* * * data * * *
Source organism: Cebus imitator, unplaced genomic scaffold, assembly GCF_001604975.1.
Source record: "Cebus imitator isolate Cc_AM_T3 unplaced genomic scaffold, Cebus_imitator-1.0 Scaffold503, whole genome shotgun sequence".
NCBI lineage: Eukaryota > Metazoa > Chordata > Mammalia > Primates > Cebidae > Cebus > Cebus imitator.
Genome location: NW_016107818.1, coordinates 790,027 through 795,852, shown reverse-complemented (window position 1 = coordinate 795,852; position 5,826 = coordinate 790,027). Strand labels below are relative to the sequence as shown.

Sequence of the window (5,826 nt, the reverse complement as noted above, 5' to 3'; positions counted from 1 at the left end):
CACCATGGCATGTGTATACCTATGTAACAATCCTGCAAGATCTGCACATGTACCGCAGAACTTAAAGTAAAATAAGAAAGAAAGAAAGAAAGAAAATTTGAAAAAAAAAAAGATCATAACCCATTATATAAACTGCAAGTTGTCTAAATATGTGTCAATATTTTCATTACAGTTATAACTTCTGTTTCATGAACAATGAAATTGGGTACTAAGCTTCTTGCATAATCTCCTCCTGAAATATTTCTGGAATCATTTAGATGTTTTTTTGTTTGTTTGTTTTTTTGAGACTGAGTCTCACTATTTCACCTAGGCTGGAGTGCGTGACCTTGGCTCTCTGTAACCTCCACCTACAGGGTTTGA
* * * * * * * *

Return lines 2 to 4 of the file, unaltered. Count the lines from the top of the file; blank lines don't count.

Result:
Source record: "Cebus imitator isolate Cc_AM_T3 unplaced genomic scaffold, Cebus_imitator-1.0 Scaffold503, whole genome shotgun sequence".
NCBI lineage: Eukaryota > Metazoa > Chordata > Mammalia > Primates > Cebidae > Cebus > Cebus imitator.
Genome location: NW_016107818.1, coordinates 790,027 through 795,852, shown reverse-complemented (window position 1 = coordinate 795,852; position 5,826 = coordinate 790,027). Strand labels below are relative to the sequence as shown.